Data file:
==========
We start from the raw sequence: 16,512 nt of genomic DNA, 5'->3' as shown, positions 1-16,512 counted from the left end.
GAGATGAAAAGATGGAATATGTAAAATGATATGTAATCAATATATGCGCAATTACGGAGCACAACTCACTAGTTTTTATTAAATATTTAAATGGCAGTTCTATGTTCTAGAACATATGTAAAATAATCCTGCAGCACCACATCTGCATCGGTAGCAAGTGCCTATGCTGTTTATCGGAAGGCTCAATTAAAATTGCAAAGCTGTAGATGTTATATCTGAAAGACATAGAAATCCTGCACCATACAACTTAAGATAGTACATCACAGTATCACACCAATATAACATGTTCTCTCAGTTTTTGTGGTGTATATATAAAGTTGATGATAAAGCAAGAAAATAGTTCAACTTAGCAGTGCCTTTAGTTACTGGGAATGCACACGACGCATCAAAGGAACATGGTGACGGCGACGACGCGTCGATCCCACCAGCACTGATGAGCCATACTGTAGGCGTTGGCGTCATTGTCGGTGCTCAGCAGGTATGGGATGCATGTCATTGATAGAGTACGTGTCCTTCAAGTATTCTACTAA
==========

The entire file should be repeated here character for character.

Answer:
We start from the raw sequence: 16,512 nt of genomic DNA, 5'->3' as shown, positions 1-16,512 counted from the left end.
GAGATGAAAAGATGGAATATGTAAAATGATATGTAATCAATATATGCGCAATTACGGAGCACAACTCACTAGTTTTTATTAAATATTTAAATGGCAGTTCTATGTTCTAGAACATATGTAAAATAATCCTGCAGCACCACATCTGCATCGGTAGCAAGTGCCTATGCTGTTTATCGGAAGGCTCAATTAAAATTGCAAAGCTGTAGATGTTATATCTGAAAGACATAGAAATCCTGCACCATACAACTTAAGATAGTACATCACAGTATCACACCAATATAACATGTTCTCTCAGTTTTTGTGGTGTATATATAAAGTTGATGATAAAGCAAGAAAATAGTTCAACTTAGCAGTGCCTTTAGTTACTGGGAATGCACACGACGCATCAAAGGAACATGGTGACGGCGACGACGCGTCGATCCCACCAGCACTGATGAGCCATACTGTAGGCGTTGGCGTCATTGTCGGTGCTCAGCAGGTATGGGATGCATGTCATTGATAGAGTACGTGTCCTTCAAGTATTCTACTAA